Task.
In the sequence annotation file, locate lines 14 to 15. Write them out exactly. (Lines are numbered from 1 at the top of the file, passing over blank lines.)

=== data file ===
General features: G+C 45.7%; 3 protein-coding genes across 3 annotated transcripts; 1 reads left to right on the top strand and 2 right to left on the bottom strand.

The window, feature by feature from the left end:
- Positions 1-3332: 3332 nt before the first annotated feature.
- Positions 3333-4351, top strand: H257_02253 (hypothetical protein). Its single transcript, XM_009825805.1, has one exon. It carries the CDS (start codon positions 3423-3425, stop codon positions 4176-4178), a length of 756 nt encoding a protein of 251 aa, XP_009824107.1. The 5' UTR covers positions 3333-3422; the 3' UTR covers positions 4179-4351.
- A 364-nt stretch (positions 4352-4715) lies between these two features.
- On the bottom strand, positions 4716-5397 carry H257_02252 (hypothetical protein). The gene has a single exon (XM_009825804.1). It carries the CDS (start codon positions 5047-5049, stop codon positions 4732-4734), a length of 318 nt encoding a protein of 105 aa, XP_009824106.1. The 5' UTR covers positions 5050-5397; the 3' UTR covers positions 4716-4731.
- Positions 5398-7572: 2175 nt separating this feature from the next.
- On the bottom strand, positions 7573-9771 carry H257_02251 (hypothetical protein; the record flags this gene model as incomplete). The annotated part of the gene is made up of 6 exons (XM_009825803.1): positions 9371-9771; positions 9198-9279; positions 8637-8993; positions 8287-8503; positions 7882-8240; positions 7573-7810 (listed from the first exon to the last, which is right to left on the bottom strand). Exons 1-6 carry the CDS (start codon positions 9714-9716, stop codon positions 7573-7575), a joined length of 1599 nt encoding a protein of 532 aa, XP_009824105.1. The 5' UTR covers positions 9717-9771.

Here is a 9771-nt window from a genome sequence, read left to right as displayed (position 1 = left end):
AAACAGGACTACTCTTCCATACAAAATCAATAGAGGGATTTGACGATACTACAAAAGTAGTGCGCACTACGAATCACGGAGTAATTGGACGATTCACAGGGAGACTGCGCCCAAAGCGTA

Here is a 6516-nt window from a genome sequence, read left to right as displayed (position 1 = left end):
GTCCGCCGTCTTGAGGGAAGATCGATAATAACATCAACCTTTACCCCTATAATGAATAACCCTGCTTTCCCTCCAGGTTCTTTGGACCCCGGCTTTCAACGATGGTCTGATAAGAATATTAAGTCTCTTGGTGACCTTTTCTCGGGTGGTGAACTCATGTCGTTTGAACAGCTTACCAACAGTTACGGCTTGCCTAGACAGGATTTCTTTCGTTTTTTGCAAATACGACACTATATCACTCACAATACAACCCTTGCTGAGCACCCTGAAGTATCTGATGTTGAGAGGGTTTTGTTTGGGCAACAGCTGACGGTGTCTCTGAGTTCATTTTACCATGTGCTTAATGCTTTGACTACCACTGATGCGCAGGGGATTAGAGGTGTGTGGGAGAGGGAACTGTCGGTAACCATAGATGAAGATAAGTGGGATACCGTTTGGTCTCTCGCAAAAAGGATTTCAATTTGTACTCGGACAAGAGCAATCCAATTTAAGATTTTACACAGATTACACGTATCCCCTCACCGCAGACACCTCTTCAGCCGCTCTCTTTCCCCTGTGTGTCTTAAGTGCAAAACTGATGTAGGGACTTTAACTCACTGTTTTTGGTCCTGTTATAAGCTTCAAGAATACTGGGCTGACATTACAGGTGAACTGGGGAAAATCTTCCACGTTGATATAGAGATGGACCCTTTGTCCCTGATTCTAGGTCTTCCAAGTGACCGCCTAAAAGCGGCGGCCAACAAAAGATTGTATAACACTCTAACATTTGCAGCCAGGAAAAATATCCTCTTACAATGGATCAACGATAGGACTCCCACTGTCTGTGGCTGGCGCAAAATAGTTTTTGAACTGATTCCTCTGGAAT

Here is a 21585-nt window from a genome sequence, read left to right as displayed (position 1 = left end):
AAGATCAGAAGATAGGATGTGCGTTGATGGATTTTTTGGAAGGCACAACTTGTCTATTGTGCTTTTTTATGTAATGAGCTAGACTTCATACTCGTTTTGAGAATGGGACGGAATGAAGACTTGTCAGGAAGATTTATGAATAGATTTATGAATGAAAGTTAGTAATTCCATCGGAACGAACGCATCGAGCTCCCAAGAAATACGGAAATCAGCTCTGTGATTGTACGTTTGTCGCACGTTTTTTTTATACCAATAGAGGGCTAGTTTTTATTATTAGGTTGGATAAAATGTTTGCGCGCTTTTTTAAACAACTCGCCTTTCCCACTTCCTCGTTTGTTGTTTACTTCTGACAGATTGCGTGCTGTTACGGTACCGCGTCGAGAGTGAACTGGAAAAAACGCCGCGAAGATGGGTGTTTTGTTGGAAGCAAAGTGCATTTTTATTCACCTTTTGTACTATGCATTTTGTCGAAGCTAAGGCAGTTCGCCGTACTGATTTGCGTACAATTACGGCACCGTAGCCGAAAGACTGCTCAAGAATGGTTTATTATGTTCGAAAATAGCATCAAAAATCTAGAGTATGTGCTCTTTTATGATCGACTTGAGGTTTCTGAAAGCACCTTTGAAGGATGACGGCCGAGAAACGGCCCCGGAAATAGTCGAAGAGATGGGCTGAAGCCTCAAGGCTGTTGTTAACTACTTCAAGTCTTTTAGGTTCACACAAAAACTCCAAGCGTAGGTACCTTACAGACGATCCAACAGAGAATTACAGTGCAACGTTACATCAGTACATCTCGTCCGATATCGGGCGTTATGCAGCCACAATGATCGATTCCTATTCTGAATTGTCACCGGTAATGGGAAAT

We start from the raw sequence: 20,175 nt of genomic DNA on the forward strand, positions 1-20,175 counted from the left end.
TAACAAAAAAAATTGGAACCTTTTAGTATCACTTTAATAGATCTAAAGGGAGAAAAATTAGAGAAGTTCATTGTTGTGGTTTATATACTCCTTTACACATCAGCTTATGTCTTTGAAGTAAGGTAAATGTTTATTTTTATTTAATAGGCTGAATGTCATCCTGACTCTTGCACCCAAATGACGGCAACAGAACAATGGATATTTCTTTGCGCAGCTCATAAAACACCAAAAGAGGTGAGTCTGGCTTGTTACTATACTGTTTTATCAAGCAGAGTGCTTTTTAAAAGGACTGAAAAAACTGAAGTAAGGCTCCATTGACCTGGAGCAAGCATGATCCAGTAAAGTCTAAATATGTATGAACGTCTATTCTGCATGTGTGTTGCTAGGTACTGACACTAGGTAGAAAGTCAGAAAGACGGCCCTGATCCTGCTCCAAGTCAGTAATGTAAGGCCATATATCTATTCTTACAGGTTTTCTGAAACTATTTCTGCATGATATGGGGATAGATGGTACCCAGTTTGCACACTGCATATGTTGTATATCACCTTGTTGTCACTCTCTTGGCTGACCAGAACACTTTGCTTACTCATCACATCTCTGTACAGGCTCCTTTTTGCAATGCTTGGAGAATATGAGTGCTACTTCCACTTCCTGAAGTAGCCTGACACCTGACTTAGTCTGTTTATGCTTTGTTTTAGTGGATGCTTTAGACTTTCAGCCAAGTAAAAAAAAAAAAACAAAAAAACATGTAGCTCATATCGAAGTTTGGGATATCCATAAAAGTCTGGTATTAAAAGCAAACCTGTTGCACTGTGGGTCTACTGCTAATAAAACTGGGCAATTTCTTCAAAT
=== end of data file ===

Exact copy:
AAGATCAGAAGATAGGATGTGCGTTGATGGATTTTTTGGAAGGCACAACTTGTCTATTGTGCTTTTTTATGTAATGAGCTAGACTTCATACTCGTTTTGAGAATGGGACGGAATGAAGACTTGTCAGGAAGATTTATGAATAGATTTATGAATGAAAGTTAGTAATTCCATCGGAACGAACGCATCGAGCTCCCAAGAAATACGGAAATCAGCTCTGTGATTGTACGTTTGTCGCACGTTTTTTTTATACCAATAGAGGGCTAGTTTTTATTATTAGGTTGGATAAAATGTTTGCGCGCTTTTTTAAACAACTCGCCTTTCCCACTTCCTCGTTTGTTGTTTACTTCTGACAGATTGCGTGCTGTTACGGTACCGCGTCGAGAGTGAACTGGAAAAAACGCCGCGAAGATGGGTGTTTTGTTGGAAGCAAAGTGCATTTTTATTCACCTTTTGTACTATGCATTTTGTCGAAGCTAAGGCAGTTCGCCGTACTGATTTGCGTACAATTACGGCACCGTAGCCGAAAGACTGCTCAAGAATGGTTTATTATGTTCGAAAATAGCATCAAAAATCTAGAGTATGTGCTCTTTTATGATCGACTTGAGGTTTCTGAAAGCACCTTTGAAGGATGACGGCCGAGAAACGGCCCCGGAAATAGTCGAAGAGATGGGCTGAAGCCTCAAGGCTGTTGTTAACTACTTCAAGTCTTTTAGGTTCACACAAAAACTCCAAGCGTAGGTACCTTACAGACGATCCAACAGAGAATTACAGTGCAACGTTACATCAGTACATCTCGTCCGATATCGGGCGTTATGCAGCCACAATGATCGATTCCTATTCTGAATTGTCACCGGTAATGGGAAAT

We start from the raw sequence: 20,175 nt of genomic DNA on the forward strand, positions 1-20,175 counted from the left end.